The data to build these algorithms increase exponentially.
One video interview service, HireVue, boasts of its ability to detect thousands of data points in a single 30-minute interview, from sentence structure to facial movements, to determine employability against other applicants.
Imagine the opportunity, then, for a current employer to collect data continuously to determine leadership potential and promotions of its workforce. For instance, cameras in the workplace can collect facial expressions all day at work, particularly when entering and exiting the workplace.
Increasingly, the data are not just collected during the work day or while at work, but during off-duty conduct as well. In a recent article, Professor Inara Scott identified workplace programs that gathered massive amounts of data of off-duty conduct of employees from Facebook posts and Fitbit usage, for example, without transparency about future use of the data. Employers then used those bits of data to draw correlations to predict workplace success.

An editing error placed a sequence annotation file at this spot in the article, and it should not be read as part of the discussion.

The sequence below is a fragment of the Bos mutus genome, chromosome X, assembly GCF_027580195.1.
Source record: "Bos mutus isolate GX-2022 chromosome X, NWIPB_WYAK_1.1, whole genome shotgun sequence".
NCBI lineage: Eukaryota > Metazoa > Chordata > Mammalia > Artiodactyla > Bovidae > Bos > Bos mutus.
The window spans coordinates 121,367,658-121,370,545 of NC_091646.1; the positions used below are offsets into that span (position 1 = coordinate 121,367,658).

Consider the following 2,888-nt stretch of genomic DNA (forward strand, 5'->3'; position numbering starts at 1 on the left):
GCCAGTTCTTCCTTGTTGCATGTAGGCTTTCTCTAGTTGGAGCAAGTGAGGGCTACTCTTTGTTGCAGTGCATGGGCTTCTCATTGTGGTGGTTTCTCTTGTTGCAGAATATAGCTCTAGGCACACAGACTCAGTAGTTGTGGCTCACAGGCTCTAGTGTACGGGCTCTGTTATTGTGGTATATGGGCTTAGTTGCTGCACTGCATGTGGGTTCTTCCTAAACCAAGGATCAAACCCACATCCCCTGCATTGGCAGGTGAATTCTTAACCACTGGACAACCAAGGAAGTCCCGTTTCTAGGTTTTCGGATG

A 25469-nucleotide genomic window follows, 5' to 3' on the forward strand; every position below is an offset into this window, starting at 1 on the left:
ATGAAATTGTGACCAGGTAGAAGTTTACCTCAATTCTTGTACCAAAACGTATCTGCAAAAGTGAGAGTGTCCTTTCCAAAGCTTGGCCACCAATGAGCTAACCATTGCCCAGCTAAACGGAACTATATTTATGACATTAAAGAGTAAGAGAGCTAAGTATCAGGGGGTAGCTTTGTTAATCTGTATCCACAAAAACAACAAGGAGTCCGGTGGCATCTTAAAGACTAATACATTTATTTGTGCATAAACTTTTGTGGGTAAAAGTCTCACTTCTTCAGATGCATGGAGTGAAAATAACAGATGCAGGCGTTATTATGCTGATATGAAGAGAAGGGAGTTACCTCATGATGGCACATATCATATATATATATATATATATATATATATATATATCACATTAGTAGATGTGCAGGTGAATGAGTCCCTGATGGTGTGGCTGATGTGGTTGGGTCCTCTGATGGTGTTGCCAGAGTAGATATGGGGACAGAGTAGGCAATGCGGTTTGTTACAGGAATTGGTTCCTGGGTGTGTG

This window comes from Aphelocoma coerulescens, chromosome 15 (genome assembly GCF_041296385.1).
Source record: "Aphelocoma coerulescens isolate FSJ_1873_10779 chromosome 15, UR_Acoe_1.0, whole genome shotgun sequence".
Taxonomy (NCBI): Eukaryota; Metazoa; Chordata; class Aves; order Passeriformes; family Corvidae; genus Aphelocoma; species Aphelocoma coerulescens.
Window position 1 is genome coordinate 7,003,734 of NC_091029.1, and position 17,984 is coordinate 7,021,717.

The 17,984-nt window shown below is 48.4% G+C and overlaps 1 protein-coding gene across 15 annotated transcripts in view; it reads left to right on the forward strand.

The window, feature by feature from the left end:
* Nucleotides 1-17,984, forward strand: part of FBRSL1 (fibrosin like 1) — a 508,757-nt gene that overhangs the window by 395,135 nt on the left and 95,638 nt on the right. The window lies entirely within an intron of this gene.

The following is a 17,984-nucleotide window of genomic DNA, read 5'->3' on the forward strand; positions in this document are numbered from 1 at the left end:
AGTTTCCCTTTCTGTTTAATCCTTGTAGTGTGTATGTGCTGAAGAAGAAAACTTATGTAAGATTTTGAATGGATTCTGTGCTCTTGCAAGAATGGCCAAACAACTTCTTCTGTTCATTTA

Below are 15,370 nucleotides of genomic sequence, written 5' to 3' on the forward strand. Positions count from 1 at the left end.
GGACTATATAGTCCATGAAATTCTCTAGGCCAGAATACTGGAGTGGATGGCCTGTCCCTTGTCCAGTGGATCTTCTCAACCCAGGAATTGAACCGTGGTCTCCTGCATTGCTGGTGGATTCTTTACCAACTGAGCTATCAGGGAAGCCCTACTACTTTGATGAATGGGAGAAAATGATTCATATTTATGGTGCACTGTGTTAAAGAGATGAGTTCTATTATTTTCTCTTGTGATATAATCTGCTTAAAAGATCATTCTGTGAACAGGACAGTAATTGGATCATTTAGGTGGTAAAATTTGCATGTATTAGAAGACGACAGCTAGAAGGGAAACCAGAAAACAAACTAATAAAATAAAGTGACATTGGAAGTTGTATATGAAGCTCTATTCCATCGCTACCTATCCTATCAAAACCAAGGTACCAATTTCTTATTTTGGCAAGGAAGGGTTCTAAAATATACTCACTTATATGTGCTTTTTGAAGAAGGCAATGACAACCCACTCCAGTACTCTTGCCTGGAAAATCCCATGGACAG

As Scott notes, most workers “will likely chafe at the notion that their taste in beer, love of indie rock and preference for the Washington Post, along with thousands of other variables, can be used to determine professional development opportunities, leadership potential and future career success.”
Nonetheless, that potential exists today in workplaces, and the law simply has not caught up to the vast amount of data collected and utilized by employers wanting to know the promotion and leadership investment in its employees is supported by the data.
In many cases, employees agree to collection of meta-data without a thorough understanding of what that data can reveal and how it can be used to help or hamper a career.